"Oh, maybe the giants have stoled him!" Freddie cried.
"Or maybe the children's hawk has took him away," Flossie sobbed.
Meanwhile everybody searched and searched, but no Roy could they find.
"The boat!" suddenly exclaimed Tom, making a dash for the pond that ran along at the foot of a steep hill.
"There he is! There he is!" the brother yelled, as getting over the edge of the hill Tom was now in full view of the pond.
"And in the boat," called Harry, close at Tom's heels.
"He's drifting away!" screamed Bert. "Oh, quick, save him!"
Just as the boys said, the little fellow was in the boat and drifting.
He did not seem to realize his danger, for as he floated along he ran his little fat hand through the water as happily as if he had been in a steam launch, talking to the captain.
"Can you swim?" the boys asked Bert, who of course had learned that useful art long ago.
"She's quite a long way out," Tom said,
"But we must be careful not to frighten him. See, he has left the oars here. Bert and I can carry one out and swim with one hand. Harry and Jack, can you manage the other?"
The boys said they could, and quickly as the heaviest clothes could be thrown off they were striking out in the little lake toward the baby in the boat. He was only Freddie's age, you know, and perhaps more of a baby than the good-natured Bobbsey boy.
"Sit still, Roy," called the anxious girl from the shore, fearing Roy would upset the boat as the boys neared him. It was hard work to swim and carry oars, but our brave boys managed to do it in time to save Roy. For not a great way down the stream were an old water wheel and a dam. Should the boat drift there what would become of little Roy?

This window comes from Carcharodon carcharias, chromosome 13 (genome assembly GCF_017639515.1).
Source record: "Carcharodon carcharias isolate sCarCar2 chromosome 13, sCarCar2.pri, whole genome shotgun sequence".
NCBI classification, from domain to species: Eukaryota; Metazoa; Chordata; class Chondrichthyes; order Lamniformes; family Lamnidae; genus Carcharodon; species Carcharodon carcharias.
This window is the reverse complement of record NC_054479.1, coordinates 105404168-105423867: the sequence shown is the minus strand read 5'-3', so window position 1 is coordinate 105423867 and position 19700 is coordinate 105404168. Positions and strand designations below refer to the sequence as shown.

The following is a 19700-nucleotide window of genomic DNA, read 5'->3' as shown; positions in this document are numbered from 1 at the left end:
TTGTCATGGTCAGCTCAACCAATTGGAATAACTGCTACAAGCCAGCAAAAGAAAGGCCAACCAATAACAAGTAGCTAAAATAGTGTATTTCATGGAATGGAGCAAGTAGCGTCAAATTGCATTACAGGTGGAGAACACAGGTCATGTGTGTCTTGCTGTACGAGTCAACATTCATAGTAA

Mrs. Bobbsey and Aunt Sarah were worrying over this as the boys were making their way to the boat.
"Easy now!" called Bert. "Here we are," and at that moment the first pair of swimmers climbed carefully into the boat, one from each side, so as not to tip it over. Jack and Harry were not long in following, and as the boys all sat in the pretty green rowboat with their white under-clothing answering for athletic suits, their looked just like a crew of real oarsmen.
"Hurrah, hurrah!" came shout after shout from the bank. Then as the girls heard the rumble of wheels through the grove they all hurried off to gather up the stuff quickly, and be ready to start as soon as the boys dressed again. The wet under-clothing, of course, was carried home in one of the empty baskets that Freddie ran back over the hill with to save the tired boys the extra walk.
"Here they are! Here they are!" called the girls as the two little fellows, Roy and Freddie, with the basket of wet clothes between them, marched first; then came the two pairs of athletes who proved they were good swimmers by pushing the heavy oars safely to the drifting boat.
"And all the things that happened!" exclaimed Flossie, as John handed her into the hay wagon.
"That made the picnic lively!" declared, John, "and all's well that ends well, you know." So the picnic was over, and all were happy and tired enough to go to bed early that night, as Nan said, seeing the little ones falling asleep in hay wagon on their way home.